December 8, 2003 |
With gay marriage now supported by Massachusetts' highest court and gay rights likely to be an issue in the presidential campaign, the question of whether sexual orientation is an innate or acquired trait is an increasingly urgent one. Since at least 1991, some scientific research has suggested a biological basis to homosexuality -- meaning sexual orientation is probably at least partly natural destiny, not simply choice.
March 12, 1993 |
The first large study of female sexual orientation has found a strong genetic component to homosexuality, researchers at Boston University and Northwestern University report today. Previous studies of male homosexuals have obtained the same result, but those studies have been highly criticized because the groups examined did not include women.
October 2, 1996 |
"The Twilight of the Golds" is a recent stage play about the agonies of a pregnant woman who ponders whether to abort her baby when a genetic test predicts that the child will be gay. When the play was written only a few years ago, the notion of testing to determine sexual orientation was not much more than a playwright's conceit.
March 5, 1995 |
When Joseph Hansen's "Living Upstairs" was published in late 1993, fans who mourned the passing of his Dave Branstetter private-eye series were cheered by this novel, which introduced us to 20-year-old struggling writer Nathan Reed, who was in the throes of a first love while living in side-street Hollywood in 1943.
August 30, 1991 |
A tiny segment of the brain believed to govern sexual activity is smaller in gay men than in heterosexuals, a trait that offers the first specific evidence of a biological cause for homosexuality, a San Diego researcher has reported. His conclusions, to be published today in the journal Science, are certain to enliven scientific and social debate over the role of choice in determining whether a person is homosexual. Opinions began to form this week even before the study was publicly released.
January 13, 2013 |
When I was 7 years old, my friends and I would play football in my backyard for hours, often with my mother watching through the kitchen window. One of the games we played was called "smear the queer. " At the time I didn't know what "queer" meant. I only knew if you were brave enough to pick up the ball, you were "the queer" and would get creamed. As I got older, I learned what that term meant, and then, in high school, I realized that I was gay. But that image of how "the queer" got "smeared" stayed with me. I ultimately realized my goal of becoming a professional football player, but being open about my sexuality while I was a player seemed far too dangerous to consider.
June 14, 1994 |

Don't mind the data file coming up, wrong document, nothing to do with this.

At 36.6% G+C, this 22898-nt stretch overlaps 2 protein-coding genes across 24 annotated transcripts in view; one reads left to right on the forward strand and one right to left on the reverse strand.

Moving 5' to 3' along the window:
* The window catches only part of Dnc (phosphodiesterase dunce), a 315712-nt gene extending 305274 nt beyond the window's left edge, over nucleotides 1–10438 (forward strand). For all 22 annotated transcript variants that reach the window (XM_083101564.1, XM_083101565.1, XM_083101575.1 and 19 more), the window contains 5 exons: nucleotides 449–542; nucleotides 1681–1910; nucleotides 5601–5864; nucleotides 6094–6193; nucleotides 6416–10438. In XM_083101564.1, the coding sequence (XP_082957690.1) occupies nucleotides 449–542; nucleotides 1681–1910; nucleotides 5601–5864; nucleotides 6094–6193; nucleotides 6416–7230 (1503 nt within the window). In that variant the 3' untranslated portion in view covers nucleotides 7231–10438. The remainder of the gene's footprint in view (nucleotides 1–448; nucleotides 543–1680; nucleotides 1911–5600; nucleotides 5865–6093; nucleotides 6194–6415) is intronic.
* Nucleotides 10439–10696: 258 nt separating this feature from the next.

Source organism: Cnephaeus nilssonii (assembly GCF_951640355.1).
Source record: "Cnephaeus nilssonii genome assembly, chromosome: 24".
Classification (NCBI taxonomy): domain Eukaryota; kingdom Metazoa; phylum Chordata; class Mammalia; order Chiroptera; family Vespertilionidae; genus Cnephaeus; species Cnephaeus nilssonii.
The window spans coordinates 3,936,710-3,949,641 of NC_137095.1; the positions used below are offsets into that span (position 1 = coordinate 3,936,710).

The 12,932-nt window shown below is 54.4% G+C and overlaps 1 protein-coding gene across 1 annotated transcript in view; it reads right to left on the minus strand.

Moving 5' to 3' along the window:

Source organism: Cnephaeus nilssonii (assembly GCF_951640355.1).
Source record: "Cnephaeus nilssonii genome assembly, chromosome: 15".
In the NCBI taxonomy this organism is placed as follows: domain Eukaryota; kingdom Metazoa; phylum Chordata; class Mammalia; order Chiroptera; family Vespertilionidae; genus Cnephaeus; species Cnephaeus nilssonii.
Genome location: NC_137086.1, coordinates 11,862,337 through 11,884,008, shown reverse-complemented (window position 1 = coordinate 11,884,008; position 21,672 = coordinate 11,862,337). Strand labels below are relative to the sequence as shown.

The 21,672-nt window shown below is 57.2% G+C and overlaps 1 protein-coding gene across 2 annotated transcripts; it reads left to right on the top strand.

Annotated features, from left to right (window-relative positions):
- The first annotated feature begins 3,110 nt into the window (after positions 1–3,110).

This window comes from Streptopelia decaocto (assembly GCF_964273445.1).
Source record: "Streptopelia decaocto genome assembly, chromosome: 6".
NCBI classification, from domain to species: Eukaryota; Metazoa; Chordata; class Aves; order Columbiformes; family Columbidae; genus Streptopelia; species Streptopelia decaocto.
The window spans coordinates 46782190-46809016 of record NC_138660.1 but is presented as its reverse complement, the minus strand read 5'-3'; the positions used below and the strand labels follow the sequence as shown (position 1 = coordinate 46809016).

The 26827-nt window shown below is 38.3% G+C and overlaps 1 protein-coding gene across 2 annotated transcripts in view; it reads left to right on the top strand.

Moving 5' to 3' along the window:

Fred Hersch doesn't have a lot of time for self-pity these days. With no less than seven albums on the market that include his participation as piano soloist, producer or composer, his 20-year career in the jazz business has suddenly begun to take off. Ironically, the increased attention is, in some measure at least, related to his announcement last year that he is HIV-positive and gay--the first such public revelation by a well-known jazz performer.
March 2, 1995 |
A broad-ranging legal challenge to the year-old "don't ask, don't tell" policy on gays in the military was filed this week on behalf of a California Army National Guardsman recently discharged for stating that he is gay. The lawsuit, filed in U.S. District Court in San Francisco on Tuesday, joins a long line of court cases seeking to overturn the Pentagon's anti-gay regulations. This effort invokes some new arguments, principally that the ouster of 1st Lt.
CALIFORNIA | LOCAL
July 25, 1992 |
The head of the United States Catholic Conference on Wednesday defended a recent Vatican document that justifies discrimination against homosexuals, but also assured homosexuals that local bishops will work to safeguard their rights. Archbishop Daniel E. Pilarczyk of Cincinnati, president of the conference, said in a prepared statement issued in Washington that bishops will evaluate local laws aimed at extending civil rights for homosexuals with the Vatican document in mind.
CALIFORNIA | LOCAL
June 4, 1998 |
As this country during its history has expanded opportunity to all Americans, the diplomatic corps that represents the U.S. abroad followed suit. In 1949, the Senate confirmed the first female American ambassador, Eugenie Moore Anderson, to represent the United States in Denmark. In 1953, the Senate voted to send the first African American ambassador, Jessie Locker, to serve as envoy to Liberia. And in 1965, the Senate approved the nomination of Patricia Harris to be the U.S.